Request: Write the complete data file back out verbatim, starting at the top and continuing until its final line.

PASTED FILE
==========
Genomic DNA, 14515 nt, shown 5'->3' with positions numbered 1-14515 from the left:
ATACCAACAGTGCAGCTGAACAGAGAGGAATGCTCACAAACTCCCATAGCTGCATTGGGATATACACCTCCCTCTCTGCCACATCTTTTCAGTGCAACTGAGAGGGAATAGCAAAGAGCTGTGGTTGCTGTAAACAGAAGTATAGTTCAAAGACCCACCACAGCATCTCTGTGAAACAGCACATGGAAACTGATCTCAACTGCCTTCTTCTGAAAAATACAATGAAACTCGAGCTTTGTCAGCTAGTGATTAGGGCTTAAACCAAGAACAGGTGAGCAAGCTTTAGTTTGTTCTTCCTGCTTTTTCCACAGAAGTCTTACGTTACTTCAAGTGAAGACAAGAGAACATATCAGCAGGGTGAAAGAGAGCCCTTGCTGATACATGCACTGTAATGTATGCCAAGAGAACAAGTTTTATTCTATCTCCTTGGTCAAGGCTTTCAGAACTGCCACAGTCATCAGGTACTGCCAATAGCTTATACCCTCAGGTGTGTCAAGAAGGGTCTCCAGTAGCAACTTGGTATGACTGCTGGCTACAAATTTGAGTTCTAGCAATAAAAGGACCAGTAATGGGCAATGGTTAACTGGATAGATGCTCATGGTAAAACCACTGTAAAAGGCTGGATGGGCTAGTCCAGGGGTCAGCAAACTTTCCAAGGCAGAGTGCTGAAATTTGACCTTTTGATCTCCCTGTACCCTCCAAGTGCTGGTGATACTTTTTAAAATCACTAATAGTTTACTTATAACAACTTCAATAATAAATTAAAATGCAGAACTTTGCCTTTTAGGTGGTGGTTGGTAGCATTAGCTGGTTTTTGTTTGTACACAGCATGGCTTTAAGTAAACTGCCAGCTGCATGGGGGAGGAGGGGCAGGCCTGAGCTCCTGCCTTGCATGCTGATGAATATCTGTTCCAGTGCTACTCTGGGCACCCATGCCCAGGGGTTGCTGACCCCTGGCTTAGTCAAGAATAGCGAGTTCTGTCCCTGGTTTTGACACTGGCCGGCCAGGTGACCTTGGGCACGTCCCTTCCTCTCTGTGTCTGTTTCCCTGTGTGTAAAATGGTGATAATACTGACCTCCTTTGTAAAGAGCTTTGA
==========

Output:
Genomic DNA, 14515 nt, shown 5'->3' with positions numbered 1-14515 from the left:
ATACCAACAGTGCAGCTGAACAGAGAGGAATGCTCACAAACTCCCATAGCTGCATTGGGATATACACCTCCCTCTCTGCCACATCTTTTCAGTGCAACTGAGAGGGAATAGCAAAGAGCTGTGGTTGCTGTAAACAGAAGTATAGTTCAAAGACCCACCACAGCATCTCTGTGAAACAGCACATGGAAACTGATCTCAACTGCCTTCTTCTGAAAAATACAATGAAACTCGAGCTTTGTCAGCTAGTGATTAGGGCTTAAACCAAGAACAGGTGAGCAAGCTTTAGTTTGTTCTTCCTGCTTTTTCCACAGAAGTCTTACGTTACTTCAAGTGAAGACAAGAGAACATATCAGCAGGGTGAAAGAGAGCCCTTGCTGATACATGCACTGTAATGTATGCCAAGAGAACAAGTTTTATTCTATCTCCTTGGTCAAGGCTTTCAGAACTGCCACAGTCATCAGGTACTGCCAATAGCTTATACCCTCAGGTGTGTCAAGAAGGGTCTCCAGTAGCAACTTGGTATGACTGCTGGCTACAAATTTGAGTTCTAGCAATAAAAGGACCAGTAATGGGCAATGGTTAACTGGATAGATGCTCATGGTAAAACCACTGTAAAAGGCTGGATGGGCTAGTCCAGGGGTCAGCAAACTTTCCAAGGCAGAGTGCTGAAATTTGACCTTTTGATCTCCCTGTACCCTCCAAGTGCTGGTGATACTTTTTAAAATCACTAATAGTTTACTTATAACAACTTCAATAATAAATTAAAATGCAGAACTTTGCCTTTTAGGTGGTGGTTGGTAGCATTAGCTGGTTTTTGTTTGTACACAGCATGGCTTTAAGTAAACTGCCAGCTGCATGGGGGAGGAGGGGCAGGCCTGAGCTCCTGCCTTGCATGCTGATGAATATCTGTTCCAGTGCTACTCTGGGCACCCATGCCCAGGGGTTGCTGACCCCTGGCTTAGTCAAGAATAGCGAGTTCTGTCCCTGGTTTTGACACTGGCCGGCCAGGTGACCTTGGGCACGTCCCTTCCTCTCTGTGTCTGTTTCCCTGTGTGTAAAATGGTGATAATACTGACCTCCTTTGTAAAGAGCTTTGA